The attorney is not the one misinterpreting the statute here. What would be the attorney's motive for "intentionally" misinterpreting the statute? No attorney is so stupid as to put his license in jepordy by intentionally giving false and misleading advice. Don't you think he is qualified to interpret the statute? Don't you think he has at his disposal volumes of court decisions to refer to? Don't you think he possibly has some experience in these matters?

I think shopping around for an attorney who agrees with anyone's personal interpretation of a statute is dangerous. That's why we go to attorneys. To tell US what the statute says.

One would look terribly foolish complaining to the bar association only to have them reply, "the attorney's advice is correct."
BruceF1
(Connecticut)

Posts:2351


06/11/2008 9:15 PM  
I think we need to remember one other thing here.

WH1 already has a perfectly good, and most likely correct, interpretation of the Nevada statute. It's the one from the lawyer's office. Who, besides a lawyer in Nevada, is better equipped to interpret Nevada law? He has the education, the training, the experience, and the resources to do a far better job at that than any of us in this forum does. Unless you believe he is a crook or has some sinister motive, then how can we not accept his interpretation as most likely being a correct one?

I think what many people have done here is post THEIR interpretation of the statute. That's OK, but how can our qualifications possibly compare to WH1's lawyer's qualificatons?

I think what WH1 wanted was to try to understand how the lawyer came to his conclusion. As it happens to turn out, I was able to come to the same conclusion as the lawyer. So, I was hoping that by explaining the reasoning behind my conclusion, we might all get a better handle on WH1's lawyer's interpretation.
MaryA1


Posts:0


06/12/2008 7:08 AM  
Bruce,

I can't tell you how many times I read that statute and each time didn't pick up on the fact that "the number of votes cast in favor of removal" applies to the 35% also. It's right there in the very first para and I just didn't see it! Golly, I must be getting old! Thank you for your patience, Bruce. Remember, you'll be in my position one day! LOL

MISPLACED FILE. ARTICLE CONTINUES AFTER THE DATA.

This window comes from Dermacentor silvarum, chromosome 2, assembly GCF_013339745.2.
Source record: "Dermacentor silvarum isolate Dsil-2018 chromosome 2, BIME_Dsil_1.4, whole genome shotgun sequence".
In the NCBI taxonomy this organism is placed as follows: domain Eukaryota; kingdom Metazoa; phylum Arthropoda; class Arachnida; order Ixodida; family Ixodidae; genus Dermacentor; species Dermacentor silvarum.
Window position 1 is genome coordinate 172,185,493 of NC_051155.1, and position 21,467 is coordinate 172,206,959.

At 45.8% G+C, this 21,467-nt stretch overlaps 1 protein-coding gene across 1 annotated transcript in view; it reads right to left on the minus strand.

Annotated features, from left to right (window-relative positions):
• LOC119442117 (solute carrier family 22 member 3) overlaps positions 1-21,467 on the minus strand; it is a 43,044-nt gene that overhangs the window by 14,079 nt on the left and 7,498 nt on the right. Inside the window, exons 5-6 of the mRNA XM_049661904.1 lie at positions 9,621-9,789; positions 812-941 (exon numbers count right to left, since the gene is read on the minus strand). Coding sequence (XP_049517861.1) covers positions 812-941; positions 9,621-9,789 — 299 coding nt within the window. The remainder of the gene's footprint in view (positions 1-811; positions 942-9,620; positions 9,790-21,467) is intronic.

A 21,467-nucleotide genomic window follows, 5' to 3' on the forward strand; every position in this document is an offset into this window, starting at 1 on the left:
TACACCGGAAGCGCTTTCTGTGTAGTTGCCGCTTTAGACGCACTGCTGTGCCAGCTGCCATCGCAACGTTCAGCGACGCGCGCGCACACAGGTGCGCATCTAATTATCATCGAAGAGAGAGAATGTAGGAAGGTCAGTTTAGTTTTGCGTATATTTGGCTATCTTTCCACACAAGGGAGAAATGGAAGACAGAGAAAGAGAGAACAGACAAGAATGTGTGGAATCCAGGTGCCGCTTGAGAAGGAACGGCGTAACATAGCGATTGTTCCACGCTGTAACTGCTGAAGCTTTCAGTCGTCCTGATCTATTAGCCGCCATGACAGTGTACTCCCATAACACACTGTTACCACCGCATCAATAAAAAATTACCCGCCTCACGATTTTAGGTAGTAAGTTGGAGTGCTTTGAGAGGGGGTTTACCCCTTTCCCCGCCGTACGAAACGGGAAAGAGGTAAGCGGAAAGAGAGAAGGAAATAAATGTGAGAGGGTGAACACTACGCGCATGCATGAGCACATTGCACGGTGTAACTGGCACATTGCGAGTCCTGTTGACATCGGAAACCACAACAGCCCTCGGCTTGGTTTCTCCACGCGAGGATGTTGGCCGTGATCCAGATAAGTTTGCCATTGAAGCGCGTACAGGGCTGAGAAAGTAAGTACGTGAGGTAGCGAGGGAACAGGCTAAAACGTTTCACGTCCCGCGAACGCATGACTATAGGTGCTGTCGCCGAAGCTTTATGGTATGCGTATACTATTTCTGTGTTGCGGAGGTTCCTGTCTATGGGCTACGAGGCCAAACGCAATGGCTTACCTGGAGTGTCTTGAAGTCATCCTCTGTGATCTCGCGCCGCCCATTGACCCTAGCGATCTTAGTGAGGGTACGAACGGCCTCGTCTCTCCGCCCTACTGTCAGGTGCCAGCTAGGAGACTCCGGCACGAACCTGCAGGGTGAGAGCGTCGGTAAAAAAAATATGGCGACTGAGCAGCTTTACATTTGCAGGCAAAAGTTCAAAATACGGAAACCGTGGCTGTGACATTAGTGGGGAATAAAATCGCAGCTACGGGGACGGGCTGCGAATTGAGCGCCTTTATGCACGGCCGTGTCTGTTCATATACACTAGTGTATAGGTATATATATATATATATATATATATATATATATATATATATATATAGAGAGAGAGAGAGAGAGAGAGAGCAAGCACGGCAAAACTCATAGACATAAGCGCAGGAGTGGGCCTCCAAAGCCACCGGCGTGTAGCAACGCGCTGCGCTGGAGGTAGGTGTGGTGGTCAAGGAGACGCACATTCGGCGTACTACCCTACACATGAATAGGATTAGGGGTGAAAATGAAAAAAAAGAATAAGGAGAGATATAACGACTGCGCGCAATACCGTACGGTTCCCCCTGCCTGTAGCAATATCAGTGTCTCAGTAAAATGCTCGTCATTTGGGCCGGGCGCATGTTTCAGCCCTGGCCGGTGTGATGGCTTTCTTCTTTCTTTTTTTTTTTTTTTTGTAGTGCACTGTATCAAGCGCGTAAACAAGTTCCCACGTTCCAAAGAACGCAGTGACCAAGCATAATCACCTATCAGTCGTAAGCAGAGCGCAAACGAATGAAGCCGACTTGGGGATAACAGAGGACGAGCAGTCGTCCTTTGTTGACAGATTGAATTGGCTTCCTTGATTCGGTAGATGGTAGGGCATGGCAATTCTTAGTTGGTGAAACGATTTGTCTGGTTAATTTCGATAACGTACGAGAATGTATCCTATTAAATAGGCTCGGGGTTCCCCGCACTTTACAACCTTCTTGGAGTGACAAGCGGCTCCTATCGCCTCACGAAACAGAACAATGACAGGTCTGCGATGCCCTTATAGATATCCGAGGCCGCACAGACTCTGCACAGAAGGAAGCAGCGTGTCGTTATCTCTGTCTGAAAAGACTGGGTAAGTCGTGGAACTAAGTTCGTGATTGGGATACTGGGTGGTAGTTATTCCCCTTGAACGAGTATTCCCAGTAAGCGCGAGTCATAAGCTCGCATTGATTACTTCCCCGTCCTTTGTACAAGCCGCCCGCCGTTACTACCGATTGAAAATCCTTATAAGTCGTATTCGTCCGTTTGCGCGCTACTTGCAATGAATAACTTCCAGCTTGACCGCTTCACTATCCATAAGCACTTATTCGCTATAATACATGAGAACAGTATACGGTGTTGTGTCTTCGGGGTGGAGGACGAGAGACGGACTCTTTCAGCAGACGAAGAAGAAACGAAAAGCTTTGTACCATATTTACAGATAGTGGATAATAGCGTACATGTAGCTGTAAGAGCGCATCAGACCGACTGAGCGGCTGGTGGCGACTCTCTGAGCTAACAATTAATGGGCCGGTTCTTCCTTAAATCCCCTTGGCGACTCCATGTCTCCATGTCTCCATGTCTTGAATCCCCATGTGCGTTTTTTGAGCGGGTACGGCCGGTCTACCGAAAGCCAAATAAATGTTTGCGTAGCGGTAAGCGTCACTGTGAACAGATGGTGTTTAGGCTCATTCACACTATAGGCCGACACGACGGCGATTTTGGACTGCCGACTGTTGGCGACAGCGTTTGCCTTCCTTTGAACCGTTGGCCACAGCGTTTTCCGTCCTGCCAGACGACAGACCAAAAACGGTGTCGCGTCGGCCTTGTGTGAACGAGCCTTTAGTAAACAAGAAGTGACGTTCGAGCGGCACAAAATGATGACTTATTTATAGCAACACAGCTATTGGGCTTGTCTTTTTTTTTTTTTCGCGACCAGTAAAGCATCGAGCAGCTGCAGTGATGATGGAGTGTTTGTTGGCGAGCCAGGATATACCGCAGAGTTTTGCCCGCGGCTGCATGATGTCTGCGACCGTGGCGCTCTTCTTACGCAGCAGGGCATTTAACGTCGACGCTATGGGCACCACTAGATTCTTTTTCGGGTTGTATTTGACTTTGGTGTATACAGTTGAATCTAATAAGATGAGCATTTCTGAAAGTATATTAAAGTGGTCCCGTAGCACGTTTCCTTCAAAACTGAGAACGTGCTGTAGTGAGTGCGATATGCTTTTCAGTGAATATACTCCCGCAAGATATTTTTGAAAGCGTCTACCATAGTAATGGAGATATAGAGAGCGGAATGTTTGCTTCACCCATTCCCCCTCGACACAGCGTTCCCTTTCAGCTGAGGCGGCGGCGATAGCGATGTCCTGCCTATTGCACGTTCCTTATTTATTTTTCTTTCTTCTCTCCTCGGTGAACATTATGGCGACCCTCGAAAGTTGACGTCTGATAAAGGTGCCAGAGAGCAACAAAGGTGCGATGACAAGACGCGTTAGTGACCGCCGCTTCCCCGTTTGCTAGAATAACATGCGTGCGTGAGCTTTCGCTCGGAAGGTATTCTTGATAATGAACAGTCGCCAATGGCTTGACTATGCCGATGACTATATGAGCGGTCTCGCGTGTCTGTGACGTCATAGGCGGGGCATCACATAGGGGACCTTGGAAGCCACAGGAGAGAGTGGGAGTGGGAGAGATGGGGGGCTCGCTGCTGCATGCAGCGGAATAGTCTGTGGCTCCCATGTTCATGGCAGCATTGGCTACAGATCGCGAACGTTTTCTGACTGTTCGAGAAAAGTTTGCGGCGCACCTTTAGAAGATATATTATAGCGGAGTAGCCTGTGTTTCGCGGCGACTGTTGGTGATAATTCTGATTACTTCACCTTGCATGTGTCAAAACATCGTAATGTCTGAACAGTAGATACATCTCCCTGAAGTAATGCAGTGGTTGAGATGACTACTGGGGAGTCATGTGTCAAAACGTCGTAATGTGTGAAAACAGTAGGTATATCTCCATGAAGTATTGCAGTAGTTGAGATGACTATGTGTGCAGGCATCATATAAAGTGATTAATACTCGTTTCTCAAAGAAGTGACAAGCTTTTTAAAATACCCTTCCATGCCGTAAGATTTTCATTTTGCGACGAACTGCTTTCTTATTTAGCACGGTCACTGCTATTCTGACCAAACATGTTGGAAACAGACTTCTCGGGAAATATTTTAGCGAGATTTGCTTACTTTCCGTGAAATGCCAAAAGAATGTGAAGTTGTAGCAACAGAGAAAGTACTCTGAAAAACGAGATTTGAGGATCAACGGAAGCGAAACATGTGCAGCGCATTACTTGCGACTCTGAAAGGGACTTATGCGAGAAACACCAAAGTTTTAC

Now with ref to you remark about attorney's interpreting laws. I've seen it so many times here in AZ; the HOA attorneys continually put their own spin on a law and it's not always the right "spin". Case in point: 2 yrs ago I informed our mgr that IAW current law nominations from the floor could not be taken at the annual meeting. I was told our attorney told the board they can be taken. At this year's annual meeting, our Pres announced they had been informed by their attorney that, IAW current law, there would no longer be nominations from the floor. No change to the state law; same attorney! Bottom line: just because a person is an attorney, doesn't mean he's always right.
BruceF1
(Connecticut)

Posts:2351


06/12/2008 7:57 AM  
Mary,

I think I'm already there. I can't count how many times I get up from my desk and go into another room for something only to realize I have no idea why I went there!

As far as lawyers go, I have a pet joke (no offense to any lawyers out there).
Basically, in almost any court case, one lawyer wins and another loses. So, does that imply that lawyers are right only half of the time?

:-)
MaryA1


Posts:0


06/12/2008 5:08 PM  
Bruce,

Yeah, I've heard that joke b/4. In fact, I was thinking of it as I typed my response to you! Guess we're on the same wave length too (at least some of the time).
Please login to post a reply (click Member Login on the menu).
Forums > Homeowner Association > HOA Discussions > help in interpretation of Nevada NRS 116. 31306